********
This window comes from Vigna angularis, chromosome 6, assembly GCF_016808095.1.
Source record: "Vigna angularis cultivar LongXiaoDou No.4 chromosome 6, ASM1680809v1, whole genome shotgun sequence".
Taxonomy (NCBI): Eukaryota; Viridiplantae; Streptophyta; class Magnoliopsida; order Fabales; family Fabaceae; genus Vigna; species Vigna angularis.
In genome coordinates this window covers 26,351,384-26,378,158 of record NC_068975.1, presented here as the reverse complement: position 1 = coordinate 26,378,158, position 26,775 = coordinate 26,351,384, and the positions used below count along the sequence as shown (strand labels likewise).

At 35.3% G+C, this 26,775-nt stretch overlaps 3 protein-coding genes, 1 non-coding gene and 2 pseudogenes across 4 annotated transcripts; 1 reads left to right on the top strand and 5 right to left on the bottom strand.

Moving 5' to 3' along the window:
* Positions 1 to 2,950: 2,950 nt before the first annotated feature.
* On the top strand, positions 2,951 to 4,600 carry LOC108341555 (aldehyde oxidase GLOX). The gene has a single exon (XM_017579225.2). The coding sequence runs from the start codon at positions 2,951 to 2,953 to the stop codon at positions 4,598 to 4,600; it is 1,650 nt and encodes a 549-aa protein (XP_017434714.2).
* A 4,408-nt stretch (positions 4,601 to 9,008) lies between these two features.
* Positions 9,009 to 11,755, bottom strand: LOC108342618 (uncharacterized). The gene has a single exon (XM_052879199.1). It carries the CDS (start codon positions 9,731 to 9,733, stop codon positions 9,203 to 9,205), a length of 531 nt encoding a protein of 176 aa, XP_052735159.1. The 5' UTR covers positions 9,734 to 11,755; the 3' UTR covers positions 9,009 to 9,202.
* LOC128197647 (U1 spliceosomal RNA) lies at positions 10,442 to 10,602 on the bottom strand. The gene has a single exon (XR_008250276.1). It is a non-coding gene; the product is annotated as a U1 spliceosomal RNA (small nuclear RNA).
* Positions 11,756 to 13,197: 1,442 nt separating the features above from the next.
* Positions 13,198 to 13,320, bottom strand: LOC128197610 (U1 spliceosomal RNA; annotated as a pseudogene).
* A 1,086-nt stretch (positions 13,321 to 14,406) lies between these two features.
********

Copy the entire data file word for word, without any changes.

This window comes from Vigna angularis, chromosome 6, assembly GCF_016808095.1.
Source record: "Vigna angularis cultivar LongXiaoDou No.4 chromosome 6, ASM1680809v1, whole genome shotgun sequence".
Taxonomy (NCBI): Eukaryota; Viridiplantae; Streptophyta; class Magnoliopsida; order Fabales; family Fabaceae; genus Vigna; species Vigna angularis.
In genome coordinates this window covers 26,351,384-26,378,158 of record NC_068975.1, presented here as the reverse complement: position 1 = coordinate 26,378,158, position 26,775 = coordinate 26,351,384, and the positions used below count along the sequence as shown (strand labels likewise).

At 35.3% G+C, this 26,775-nt stretch overlaps 3 protein-coding genes, 1 non-coding gene and 2 pseudogenes across 4 annotated transcripts; 1 reads left to right on the top strand and 5 right to left on the bottom strand.

Moving 5' to 3' along the window:
* Positions 1 to 2,950: 2,950 nt before the first annotated feature.
* On the top strand, positions 2,951 to 4,600 carry LOC108341555 (aldehyde oxidase GLOX). The gene has a single exon (XM_017579225.2). The coding sequence runs from the start codon at positions 2,951 to 2,953 to the stop codon at positions 4,598 to 4,600; it is 1,650 nt and encodes a 549-aa protein (XP_017434714.2).
* A 4,408-nt stretch (positions 4,601 to 9,008) lies between these two features.
* Positions 9,009 to 11,755, bottom strand: LOC108342618 (uncharacterized). The gene has a single exon (XM_052879199.1). It carries the CDS (start codon positions 9,731 to 9,733, stop codon positions 9,203 to 9,205), a length of 531 nt encoding a protein of 176 aa, XP_052735159.1. The 5' UTR covers positions 9,734 to 11,755; the 3' UTR covers positions 9,009 to 9,202.
* LOC128197647 (U1 spliceosomal RNA) lies at positions 10,442 to 10,602 on the bottom strand. The gene has a single exon (XR_008250276.1). It is a non-coding gene; the product is annotated as a U1 spliceosomal RNA (small nuclear RNA).
* Positions 11,756 to 13,197: 1,442 nt separating the features above from the next.
* Positions 13,198 to 13,320, bottom strand: LOC128197610 (U1 spliceosomal RNA; annotated as a pseudogene).
* A 1,086-nt stretch (positions 13,321 to 14,406) lies between these two features.